Shavou’ot (Pentecost) Guide for the Perplexed

Based on Jewish Sages, May 13, 2013

1.   Shavou’ot (Pentecost) was, originally, an agricultural holiday, celebrating the first harvest/fruit by bringing offerings (Bikkurim-ביכורים) to the Temple in Jerusalem.  Following the destruction of the second Temple and the resulting exile in 70 AD - which raised the need to entrench Torah awareness in order to avoid spiritual and physical oblivion - Shavou’ot became a historical/religious holiday of the Torah.  The Torah played a key role in shaping the US Constitution and the American culture, as well as the foundations of Western democracies.

Shavou’ot is celebrated by decorating homes and houses of worship with Land of Israel-related crops and flowers, demonstrating the 3,500 year old connection between the Land of Israel (pursued by Abraham), the Torah of Israel (transmitted by Moses) and the People of Israel (united by David).  Shavou’ot is the holiday of humility, as befits the Torah values, Moses (“the humblest of all human beings), the humble Sinai desert and Mt. Sinai, a modest, non-towering mountain.  Abraham, David and Moses are role models of humility and their Hebrew acronym (Adam - אדמ) means “human-being.”  Humility constitutes a prerequisite for studying the Torah, for constructive human relationships and a prerequisite to effective leadership.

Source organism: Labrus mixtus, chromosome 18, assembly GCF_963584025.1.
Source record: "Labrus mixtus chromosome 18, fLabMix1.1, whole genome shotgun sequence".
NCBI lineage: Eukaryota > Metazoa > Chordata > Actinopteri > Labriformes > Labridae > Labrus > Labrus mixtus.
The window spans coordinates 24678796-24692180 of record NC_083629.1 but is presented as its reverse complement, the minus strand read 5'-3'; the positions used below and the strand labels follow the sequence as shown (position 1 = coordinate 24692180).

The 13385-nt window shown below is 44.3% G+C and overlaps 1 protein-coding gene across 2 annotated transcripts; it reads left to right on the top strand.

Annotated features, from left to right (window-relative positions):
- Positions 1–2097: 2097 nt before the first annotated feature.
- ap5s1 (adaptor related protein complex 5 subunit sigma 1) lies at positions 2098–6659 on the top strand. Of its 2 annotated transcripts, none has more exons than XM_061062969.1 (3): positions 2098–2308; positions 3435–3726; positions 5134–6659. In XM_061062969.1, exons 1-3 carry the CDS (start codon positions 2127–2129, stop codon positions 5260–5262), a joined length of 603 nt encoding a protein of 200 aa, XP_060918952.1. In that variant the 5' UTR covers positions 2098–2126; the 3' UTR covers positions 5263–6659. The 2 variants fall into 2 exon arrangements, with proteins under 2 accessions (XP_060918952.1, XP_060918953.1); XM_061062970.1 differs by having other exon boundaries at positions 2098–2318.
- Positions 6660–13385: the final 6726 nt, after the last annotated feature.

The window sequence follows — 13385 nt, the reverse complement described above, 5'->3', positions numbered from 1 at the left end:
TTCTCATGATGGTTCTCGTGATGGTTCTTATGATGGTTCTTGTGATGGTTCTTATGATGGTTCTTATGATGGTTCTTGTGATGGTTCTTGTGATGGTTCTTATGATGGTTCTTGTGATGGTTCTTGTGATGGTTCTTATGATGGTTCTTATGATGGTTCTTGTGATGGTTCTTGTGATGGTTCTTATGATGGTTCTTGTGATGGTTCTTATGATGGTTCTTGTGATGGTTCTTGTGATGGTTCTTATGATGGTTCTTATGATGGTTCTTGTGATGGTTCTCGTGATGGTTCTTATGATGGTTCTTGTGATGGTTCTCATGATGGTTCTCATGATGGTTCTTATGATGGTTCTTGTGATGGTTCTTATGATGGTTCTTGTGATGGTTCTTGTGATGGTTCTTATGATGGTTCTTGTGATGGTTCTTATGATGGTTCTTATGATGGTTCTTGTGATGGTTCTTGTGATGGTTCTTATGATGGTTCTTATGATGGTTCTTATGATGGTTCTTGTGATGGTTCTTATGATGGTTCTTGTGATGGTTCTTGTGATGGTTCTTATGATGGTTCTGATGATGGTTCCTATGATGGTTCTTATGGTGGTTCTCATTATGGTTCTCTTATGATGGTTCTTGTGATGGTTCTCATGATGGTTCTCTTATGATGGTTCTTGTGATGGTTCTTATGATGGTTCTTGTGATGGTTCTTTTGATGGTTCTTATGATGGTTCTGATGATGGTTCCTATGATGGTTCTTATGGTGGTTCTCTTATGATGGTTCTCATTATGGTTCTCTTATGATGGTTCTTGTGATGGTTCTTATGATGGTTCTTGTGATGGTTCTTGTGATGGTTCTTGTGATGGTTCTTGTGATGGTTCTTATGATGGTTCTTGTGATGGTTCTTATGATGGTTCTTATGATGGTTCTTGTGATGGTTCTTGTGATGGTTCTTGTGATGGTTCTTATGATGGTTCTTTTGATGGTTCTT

Shavou'ot – a spiritual holiday – follows Passover – a national liberation holiday: from physical liberation (the Exodus) to spiritual liberation/enhancement (the Torah), in preparation for the return to the Homeland.

2. The holiday has 7 names: The fiftieth (חמישים), Harvest (קציר), Giving
of the Torah (מתן תורה),
Shavou’ot (שבועות), Offerings (ביכורים), Rally (עצרת) and Assembly (הקהל).  The Hebrew acronym of the seven names is “The Constitution of the Seven” - חקת שבעה.